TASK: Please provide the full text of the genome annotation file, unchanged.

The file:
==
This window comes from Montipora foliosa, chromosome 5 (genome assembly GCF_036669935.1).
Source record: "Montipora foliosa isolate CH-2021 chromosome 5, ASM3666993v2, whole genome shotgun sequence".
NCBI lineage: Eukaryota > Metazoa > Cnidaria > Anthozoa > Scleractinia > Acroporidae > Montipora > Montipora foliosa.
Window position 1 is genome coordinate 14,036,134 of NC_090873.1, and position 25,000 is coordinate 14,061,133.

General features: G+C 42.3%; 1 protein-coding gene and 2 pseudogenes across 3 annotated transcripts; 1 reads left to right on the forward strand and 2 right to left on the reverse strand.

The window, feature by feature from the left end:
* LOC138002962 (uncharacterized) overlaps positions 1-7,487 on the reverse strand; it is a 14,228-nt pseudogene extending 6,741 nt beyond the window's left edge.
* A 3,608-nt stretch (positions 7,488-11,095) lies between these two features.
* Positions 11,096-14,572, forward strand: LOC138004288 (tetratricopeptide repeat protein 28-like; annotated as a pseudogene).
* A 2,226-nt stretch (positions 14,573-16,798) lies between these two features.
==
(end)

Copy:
This window comes from Montipora foliosa, chromosome 5 (genome assembly GCF_036669935.1).
Source record: "Montipora foliosa isolate CH-2021 chromosome 5, ASM3666993v2, whole genome shotgun sequence".
NCBI lineage: Eukaryota > Metazoa > Cnidaria > Anthozoa > Scleractinia > Acroporidae > Montipora > Montipora foliosa.
Window position 1 is genome coordinate 14,036,134 of NC_090873.1, and position 25,000 is coordinate 14,061,133.

General features: G+C 42.3%; 1 protein-coding gene and 2 pseudogenes across 3 annotated transcripts; 1 reads left to right on the forward strand and 2 right to left on the reverse strand.

The window, feature by feature from the left end:
* LOC138002962 (uncharacterized) overlaps positions 1-7,487 on the reverse strand; it is a 14,228-nt pseudogene extending 6,741 nt beyond the window's left edge.
* A 3,608-nt stretch (positions 7,488-11,095) lies between these two features.
* Positions 11,096-14,572, forward strand: LOC138004288 (tetratricopeptide repeat protein 28-like; annotated as a pseudogene).
* A 2,226-nt stretch (positions 14,573-16,798) lies between these two features.